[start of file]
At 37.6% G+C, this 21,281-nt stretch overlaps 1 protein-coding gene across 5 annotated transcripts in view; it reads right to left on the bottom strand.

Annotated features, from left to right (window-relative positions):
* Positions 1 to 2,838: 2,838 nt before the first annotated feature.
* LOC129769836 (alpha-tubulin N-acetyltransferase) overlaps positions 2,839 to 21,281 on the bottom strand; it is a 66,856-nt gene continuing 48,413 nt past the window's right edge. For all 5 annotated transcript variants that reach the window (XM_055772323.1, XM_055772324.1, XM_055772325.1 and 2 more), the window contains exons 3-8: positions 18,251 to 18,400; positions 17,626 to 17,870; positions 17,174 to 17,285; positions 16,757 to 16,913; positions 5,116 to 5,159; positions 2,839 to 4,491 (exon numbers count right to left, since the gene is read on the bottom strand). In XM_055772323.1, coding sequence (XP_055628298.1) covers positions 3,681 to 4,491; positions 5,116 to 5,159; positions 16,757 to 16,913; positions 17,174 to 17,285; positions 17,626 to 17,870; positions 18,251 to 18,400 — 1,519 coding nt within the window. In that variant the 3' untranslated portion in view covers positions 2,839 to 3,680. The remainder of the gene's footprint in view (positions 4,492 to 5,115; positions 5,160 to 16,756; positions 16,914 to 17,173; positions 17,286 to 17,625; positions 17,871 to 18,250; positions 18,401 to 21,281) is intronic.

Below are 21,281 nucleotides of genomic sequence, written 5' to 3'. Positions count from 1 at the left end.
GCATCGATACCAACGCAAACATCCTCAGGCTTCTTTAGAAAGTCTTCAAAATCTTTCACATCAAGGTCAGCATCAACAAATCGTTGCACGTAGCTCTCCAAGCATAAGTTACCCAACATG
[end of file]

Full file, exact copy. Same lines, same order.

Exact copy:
At 37.6% G+C, this 21,281-nt stretch overlaps 1 protein-coding gene across 5 annotated transcripts in view; it reads right to left on the bottom strand.

Annotated features, from left to right (window-relative positions):
* Positions 1 to 2,838: 2,838 nt before the first annotated feature.
* LOC129769836 (alpha-tubulin N-acetyltransferase) overlaps positions 2,839 to 21,281 on the bottom strand; it is a 66,856-nt gene continuing 48,413 nt past the window's right edge. For all 5 annotated transcript variants that reach the window (XM_055772323.1, XM_055772324.1, XM_055772325.1 and 2 more), the window contains exons 3-8: positions 18,251 to 18,400; positions 17,626 to 17,870; positions 17,174 to 17,285; positions 16,757 to 16,913; positions 5,116 to 5,159; positions 2,839 to 4,491 (exon numbers count right to left, since the gene is read on the bottom strand). In XM_055772323.1, coding sequence (XP_055628298.1) covers positions 3,681 to 4,491; positions 5,116 to 5,159; positions 16,757 to 16,913; positions 17,174 to 17,285; positions 17,626 to 17,870; positions 18,251 to 18,400 — 1,519 coding nt within the window. In that variant the 3' untranslated portion in view covers positions 2,839 to 3,680. The remainder of the gene's footprint in view (positions 4,492 to 5,115; positions 5,160 to 16,756; positions 16,914 to 17,173; positions 17,286 to 17,625; positions 17,871 to 18,250; positions 18,401 to 21,281) is intronic.

Below are 21,281 nucleotides of genomic sequence, written 5' to 3'. Positions count from 1 at the left end.
GCATCGATACCAACGCAAACATCCTCAGGCTTCTTTAGAAAGTCTTCAAAATCTTTCACATCAAGGTCAGCATCAACAAATCGTTGCACGTAGCTCTCCAAGCATAAGTTACCCAACATG